The Hot Springs National Park Silver Uncirculated Coin was the first of the United States Mint collectible coins to weigh five ounces with a three-inch diameter.
Released as a companion to the Hot Springs National Park Silver Bullion coin within the America the Beautiful Silver Bullion Coins Program, it honors Hot Springs National Park located in the state of Arkansas.
Unlike the bullion version which was released on December 10, 2010, and sold through the US Mint network of authorized dealers, the uncirculated coin was sold directly by the US Mint to any interested buyer. However, while it was produced in 2010, the uncirculated coin was actually not released until April 28, 2011.
Demand for the debut strike of the series was intense leading to ordering difficulties for many within the first few hours of availability. In fact, the Mint’s online ordering system even encountered issues as collectors clamored to obtain the strikes. Within two weeks, the Mint’s entire mintage of 27,000 of the Hot Springs Silver Uncirculated Coins had been ordered – each at a price point of $279.95.
The uncirculated coin design shares the same design as the bullion version and the circulating America the Beautiful Quarter. The obverse or heads side has the recognized portrait of President George Washington by John Flanagan along with Inscriptions of UNITED STATES OF AMERICA, LIBERTY, IN GOD WE TRUST and QUARTER DOLLAR.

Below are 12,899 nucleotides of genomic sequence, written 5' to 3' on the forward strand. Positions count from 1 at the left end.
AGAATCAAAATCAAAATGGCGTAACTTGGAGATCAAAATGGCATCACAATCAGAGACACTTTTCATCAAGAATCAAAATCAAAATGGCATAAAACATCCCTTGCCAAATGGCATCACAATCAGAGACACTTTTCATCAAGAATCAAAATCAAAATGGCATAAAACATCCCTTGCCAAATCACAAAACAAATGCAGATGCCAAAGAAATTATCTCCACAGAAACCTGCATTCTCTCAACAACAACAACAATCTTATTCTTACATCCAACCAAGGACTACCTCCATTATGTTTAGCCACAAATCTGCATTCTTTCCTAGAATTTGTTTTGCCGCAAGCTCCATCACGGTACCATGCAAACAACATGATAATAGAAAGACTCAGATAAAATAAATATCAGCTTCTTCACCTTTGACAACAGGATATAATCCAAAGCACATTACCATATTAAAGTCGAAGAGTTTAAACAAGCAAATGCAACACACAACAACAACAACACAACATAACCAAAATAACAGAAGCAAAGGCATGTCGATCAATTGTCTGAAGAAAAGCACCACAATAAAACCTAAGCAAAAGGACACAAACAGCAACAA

The reverse or tails side, Don Everhart and sculpted by Joseph Menna, shows an image of the park’s headquarters building in the background and a fountain in the foreground. Inscriptions include HOT SPRINGS, ARKANSAS, 2010 and E PLURIBUS UNUM.
Hot Springs National Park in Arkansas
Hot Springs National Park in Arkansas was the destination of the Dunbar-Hunter Expedition sent by President Thomas Jefferson in 1804. While not the first National Park — Yellowstone is — it is American’s oldest declared national site, made so on April 20, 1832. Congress gave it national status to preserve the 47 springs that emerge from Hot Springs Mountain and to ensure that the water was made available for drinking and therapy. The site officially became a national park in 1921. It has an area of 5,400 acres, and is under federal jurisdiction of the National Park Service.